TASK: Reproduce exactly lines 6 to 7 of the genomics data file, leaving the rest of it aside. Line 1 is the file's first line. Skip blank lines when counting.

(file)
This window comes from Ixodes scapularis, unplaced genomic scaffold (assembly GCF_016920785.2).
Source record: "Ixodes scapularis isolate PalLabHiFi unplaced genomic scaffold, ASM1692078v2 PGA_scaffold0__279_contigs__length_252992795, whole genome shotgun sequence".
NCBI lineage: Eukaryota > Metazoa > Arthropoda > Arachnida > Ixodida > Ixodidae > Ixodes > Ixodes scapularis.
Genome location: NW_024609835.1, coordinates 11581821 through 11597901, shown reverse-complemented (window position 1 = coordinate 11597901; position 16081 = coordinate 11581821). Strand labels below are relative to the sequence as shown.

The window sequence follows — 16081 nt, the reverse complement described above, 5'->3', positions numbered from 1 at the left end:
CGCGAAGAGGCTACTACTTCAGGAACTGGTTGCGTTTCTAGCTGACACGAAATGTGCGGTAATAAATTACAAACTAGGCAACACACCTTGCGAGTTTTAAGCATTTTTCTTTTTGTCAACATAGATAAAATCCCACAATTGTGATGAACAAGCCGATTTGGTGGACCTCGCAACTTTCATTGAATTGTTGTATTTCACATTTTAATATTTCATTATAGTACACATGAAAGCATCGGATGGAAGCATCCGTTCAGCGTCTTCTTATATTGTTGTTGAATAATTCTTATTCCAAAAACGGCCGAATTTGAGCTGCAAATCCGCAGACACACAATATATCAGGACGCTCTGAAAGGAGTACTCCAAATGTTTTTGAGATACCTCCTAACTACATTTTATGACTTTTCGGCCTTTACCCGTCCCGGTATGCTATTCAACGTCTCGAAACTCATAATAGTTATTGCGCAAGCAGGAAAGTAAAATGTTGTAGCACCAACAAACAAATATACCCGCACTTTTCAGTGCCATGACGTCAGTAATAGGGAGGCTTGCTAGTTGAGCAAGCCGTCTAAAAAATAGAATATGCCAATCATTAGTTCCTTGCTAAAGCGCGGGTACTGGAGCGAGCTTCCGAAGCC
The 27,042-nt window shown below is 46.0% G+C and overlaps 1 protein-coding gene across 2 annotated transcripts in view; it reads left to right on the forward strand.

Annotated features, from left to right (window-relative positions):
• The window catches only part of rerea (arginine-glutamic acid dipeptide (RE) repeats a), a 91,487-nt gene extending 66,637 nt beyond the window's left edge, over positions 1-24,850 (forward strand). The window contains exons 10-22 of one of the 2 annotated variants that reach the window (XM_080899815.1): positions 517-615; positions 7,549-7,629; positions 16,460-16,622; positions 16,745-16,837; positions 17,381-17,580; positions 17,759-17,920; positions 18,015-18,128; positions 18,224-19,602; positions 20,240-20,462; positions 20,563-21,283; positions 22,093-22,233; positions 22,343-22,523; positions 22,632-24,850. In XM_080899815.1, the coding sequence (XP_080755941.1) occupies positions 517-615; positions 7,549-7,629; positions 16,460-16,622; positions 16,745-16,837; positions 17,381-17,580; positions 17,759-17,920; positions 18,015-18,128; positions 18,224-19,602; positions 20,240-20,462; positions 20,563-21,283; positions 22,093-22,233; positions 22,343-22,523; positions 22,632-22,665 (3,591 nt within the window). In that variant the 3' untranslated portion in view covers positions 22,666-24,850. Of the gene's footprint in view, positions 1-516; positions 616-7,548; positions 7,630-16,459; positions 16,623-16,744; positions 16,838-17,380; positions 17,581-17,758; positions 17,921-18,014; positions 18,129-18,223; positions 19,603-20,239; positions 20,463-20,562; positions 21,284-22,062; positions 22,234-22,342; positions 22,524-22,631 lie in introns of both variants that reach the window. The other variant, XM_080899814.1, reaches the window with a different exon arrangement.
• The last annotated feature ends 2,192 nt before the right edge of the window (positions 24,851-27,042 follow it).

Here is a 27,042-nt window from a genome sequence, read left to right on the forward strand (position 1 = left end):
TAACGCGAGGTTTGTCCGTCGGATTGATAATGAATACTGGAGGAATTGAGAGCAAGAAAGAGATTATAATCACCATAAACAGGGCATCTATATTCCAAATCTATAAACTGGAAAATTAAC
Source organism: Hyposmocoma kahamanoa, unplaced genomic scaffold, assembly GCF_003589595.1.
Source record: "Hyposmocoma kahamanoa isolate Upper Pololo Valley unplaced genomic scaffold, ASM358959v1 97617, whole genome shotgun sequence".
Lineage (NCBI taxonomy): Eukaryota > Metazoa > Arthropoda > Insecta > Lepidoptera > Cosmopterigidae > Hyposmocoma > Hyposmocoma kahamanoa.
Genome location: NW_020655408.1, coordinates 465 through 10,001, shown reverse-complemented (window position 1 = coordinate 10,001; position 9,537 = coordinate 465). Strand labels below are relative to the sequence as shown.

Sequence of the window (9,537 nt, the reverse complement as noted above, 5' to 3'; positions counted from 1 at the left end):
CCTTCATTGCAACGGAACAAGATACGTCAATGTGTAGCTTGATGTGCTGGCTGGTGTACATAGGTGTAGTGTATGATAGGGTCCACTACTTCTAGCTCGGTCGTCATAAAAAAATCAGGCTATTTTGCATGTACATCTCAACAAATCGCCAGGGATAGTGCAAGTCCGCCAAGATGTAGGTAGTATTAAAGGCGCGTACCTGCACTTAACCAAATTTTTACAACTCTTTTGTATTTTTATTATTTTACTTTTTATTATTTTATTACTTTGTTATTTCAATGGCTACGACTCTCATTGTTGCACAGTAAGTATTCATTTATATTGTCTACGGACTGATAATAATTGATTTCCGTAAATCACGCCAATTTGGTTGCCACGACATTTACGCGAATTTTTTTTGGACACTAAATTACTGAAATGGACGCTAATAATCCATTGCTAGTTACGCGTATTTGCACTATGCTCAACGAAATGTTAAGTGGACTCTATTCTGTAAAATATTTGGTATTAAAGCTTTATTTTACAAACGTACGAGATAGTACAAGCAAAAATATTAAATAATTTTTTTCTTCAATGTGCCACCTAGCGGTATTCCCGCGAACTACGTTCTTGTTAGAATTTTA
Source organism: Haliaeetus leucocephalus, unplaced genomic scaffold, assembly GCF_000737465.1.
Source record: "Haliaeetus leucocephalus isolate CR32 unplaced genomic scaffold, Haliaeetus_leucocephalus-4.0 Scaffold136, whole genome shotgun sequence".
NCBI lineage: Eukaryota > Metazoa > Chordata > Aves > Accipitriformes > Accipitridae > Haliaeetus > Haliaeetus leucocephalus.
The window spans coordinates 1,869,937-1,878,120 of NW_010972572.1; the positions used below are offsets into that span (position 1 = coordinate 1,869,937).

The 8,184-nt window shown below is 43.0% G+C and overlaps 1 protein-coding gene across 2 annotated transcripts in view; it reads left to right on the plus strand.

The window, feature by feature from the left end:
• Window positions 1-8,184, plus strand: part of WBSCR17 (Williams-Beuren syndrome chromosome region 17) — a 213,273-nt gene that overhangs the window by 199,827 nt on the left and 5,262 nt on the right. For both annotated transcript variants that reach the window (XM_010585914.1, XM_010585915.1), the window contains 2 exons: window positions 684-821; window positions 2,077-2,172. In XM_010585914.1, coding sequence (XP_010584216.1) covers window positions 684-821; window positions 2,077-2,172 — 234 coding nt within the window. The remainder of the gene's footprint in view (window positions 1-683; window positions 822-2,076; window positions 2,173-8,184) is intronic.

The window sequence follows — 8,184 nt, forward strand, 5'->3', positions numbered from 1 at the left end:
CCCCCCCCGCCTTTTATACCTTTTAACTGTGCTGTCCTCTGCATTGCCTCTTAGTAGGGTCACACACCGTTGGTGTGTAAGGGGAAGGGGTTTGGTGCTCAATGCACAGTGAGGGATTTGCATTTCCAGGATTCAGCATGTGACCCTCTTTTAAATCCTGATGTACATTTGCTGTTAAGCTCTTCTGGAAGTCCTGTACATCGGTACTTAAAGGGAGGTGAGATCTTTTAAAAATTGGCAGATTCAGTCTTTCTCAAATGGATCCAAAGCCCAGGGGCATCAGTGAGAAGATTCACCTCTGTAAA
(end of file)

CGCGAAGAGGCTACTACTTCAGGAACTGGTTGCGTTTCTAGCTGACACGAAATGTGCGGTAATAAATTACAAACTAGGCAACACACCTTGCGAGTTTTAAGCATTTTTCTTTTTGTCAACATAGATAAAATCCCACAATTGTGATGAACAAGCCGATTTGGTGGACCTCGCAACTTTCATTGAATTGTTGTATTTCACATTTTAATATTTCATTATAGTACACATGAAAGCATCGGATGGAAGCATCCGTTCAGCGTCTTCTTATATTGTTGTTGAATAATTCTTATTCCAAAAACGGCCGAATTTGAGCTGCAAATCCGCAGACACACAATATATCAGGACGCTCTGAAAGGAGTACTCCAAATGTTTTTGAGATACCTCCTAACTACATTTTATGACTTTTCGGCCTTTACCCGTCCCGGTATGCTATTCAACGTCTCGAAACTCATAATAGTTATTGCGCAAGCAGGAAAGTAAAATGTTGTAGCACCAACAAACAAATATACCCGCACTTTTCAGTGCCATGACGTCAGTAATAGGGAGGCTTGCTAGTTGAGCAAGCCGTCTAAAAAATAGAATATGCCAATCATTAGTTCCTTGCTAAAGCGCGGGTACTGGAGCGAGCTTCCGAAGCC
The 27,042-nt window shown below is 46.0% G+C and overlaps 1 protein-coding gene across 2 annotated transcripts in view; it reads left to right on the forward strand.